New Majority

26 August 2013 in For Sustainable Living | Comments (0)

The 50th anniversary of the 1963 March on Washington is a cause for reflection on changes in the United States.  In 1963 100 years of racial exclusion that legally and systematically denied African Americans jobs, homes, education, health care, and the right to vote was dying.  Not one African American representative was in Congress.  By keeping African Americans out of economic and political competition many whites obtained jobs, homes, money, status and privilege.

Today however, racial discrimination is illegal though not eliminated and African Americans are represented in jobs up to the President of the United States.  African American attendance in college is near an all-time high as are the number of African Americans that are incarcerated.  However, the changes to come in the next 50 years may be even more dramatic as Hispanics, Asian Americans and blacks along with other historically minority groups become the new majority by 2043.

The transition to the new majority will be marked with some significant shifts before 2043.  Already, the demographics for the emerging new majority are evident in the 2008 and 2012 presidential elections where a white voting block failed to elect John McCain and Mitt Romney.  In 2019, only six years from now, white youth will be the minority of all youth ages 18 years and below, according to the US Census Bureau.  These changes mean in part that for America to be productive and prosper that historical minorities will be required to work, innovate, create, take risk, and lead and manage in new endeavors.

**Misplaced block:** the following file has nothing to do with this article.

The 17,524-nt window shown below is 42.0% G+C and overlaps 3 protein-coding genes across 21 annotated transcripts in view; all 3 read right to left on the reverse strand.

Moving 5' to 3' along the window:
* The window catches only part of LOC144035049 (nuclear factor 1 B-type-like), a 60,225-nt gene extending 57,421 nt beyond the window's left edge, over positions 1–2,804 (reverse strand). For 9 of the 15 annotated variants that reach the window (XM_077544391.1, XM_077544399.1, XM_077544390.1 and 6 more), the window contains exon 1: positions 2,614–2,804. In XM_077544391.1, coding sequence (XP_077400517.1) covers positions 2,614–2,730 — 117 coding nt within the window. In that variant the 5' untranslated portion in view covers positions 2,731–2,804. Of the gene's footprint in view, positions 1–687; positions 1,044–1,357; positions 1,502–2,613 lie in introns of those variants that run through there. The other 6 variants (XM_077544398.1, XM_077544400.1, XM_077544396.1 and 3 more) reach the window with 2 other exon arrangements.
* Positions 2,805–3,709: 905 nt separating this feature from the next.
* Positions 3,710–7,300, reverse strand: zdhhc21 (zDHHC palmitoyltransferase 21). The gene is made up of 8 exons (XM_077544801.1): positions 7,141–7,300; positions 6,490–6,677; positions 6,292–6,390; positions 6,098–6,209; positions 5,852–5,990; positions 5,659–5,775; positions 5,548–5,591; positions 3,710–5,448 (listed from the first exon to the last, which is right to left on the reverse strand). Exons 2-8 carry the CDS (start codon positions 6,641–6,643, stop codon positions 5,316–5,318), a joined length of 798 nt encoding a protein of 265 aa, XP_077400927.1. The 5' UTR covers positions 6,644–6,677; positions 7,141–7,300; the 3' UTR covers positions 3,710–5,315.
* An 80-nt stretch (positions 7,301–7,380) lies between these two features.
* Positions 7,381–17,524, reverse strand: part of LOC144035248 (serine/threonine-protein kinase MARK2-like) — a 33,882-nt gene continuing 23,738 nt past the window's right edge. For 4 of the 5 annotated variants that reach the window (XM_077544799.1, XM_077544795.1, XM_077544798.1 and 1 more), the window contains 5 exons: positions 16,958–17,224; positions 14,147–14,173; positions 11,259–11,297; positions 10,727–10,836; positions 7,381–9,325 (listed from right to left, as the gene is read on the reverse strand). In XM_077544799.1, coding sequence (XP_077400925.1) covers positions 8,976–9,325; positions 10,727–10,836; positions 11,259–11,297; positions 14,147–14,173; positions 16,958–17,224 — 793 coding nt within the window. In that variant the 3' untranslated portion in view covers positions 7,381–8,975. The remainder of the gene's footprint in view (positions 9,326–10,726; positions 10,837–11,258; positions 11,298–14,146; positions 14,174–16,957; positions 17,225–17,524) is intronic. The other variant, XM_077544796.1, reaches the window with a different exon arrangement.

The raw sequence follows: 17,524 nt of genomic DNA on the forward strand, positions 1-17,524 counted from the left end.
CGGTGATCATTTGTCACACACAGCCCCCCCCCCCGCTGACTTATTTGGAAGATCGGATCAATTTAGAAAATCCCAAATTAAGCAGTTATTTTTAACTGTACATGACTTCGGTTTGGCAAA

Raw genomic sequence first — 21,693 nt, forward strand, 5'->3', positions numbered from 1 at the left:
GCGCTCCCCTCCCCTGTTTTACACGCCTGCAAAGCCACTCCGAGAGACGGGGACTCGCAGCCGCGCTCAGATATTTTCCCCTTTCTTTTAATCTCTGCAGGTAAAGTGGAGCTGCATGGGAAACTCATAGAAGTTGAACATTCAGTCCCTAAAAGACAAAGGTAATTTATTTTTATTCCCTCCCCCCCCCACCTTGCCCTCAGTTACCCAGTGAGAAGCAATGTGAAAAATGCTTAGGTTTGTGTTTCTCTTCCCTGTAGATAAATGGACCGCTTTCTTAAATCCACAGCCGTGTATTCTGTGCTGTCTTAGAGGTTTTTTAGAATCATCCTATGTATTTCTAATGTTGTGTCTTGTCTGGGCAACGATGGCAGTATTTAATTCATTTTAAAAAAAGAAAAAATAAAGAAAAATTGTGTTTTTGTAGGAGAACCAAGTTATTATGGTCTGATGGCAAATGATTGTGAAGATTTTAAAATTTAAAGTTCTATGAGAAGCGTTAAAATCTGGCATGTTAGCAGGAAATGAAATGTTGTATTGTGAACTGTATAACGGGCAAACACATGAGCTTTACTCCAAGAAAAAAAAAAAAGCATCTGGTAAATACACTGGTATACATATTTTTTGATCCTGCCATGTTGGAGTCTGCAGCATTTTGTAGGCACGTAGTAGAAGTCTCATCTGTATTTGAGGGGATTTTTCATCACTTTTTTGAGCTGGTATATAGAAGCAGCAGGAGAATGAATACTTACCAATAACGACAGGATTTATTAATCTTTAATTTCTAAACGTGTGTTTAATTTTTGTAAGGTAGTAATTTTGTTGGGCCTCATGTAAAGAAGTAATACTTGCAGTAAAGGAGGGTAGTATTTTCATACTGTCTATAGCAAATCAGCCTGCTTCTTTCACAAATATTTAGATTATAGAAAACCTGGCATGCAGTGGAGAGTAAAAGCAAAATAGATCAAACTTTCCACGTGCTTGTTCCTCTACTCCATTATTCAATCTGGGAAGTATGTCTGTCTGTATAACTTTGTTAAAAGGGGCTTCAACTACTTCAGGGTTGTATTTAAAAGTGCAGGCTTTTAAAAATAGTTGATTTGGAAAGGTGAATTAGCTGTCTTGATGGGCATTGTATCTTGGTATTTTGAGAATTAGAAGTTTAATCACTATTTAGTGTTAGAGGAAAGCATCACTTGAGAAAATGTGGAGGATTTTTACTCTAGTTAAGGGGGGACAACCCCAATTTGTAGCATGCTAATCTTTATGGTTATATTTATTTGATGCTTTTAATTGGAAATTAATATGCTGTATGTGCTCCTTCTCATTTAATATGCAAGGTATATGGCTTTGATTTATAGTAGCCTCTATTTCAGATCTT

Here is a short list of what we should do now to prepare for the new majority.  First, we must work toward inclusion and break down the barriers that have divided us.  Core American values of freedom, democracy and the rule of law must be reinforced now so that the strengths of the American tradition live on and the transition to the new majority is inclusive and nonviolent.  Second, we must expand post-secondary graduation to several million people in the new majority by fixing our public schools. The inferior schools that educate many African Americans and Hispanics are inadequate for preparation of the new majority to serve the nation.  An effective workforce in 2030 will require highly trained nonwhites to fill the millions of positions in our economy.  Third, historical minorities will be required to make more jobs.  Although minority businesses are growing in numbers, strategies to increase the scale of operations are necessary so that they are up to the task of producing goods, services and jobs for the entire nation.

Fourth, reducing crime and incarceration is critical.  America cannot afford the cost associated with imprisoning huge numbers of African Americans and Hispanics as these populations reach half of the nation.  More importantly, we cannot afford to allow the capacity of millions of men and women to be lost in the prison system as we need to maximize the productivity of each citizen.  Fifth, the political participation of minority groups should be encouraged so that the new majority are stakeholders in society and not on the fringes where trouble can emerge.

The future of America is at stake.  We have a chance to reduce the racial and ethnic divides now so that the transition to the new majority expands opportunity, prosperity and freedom.

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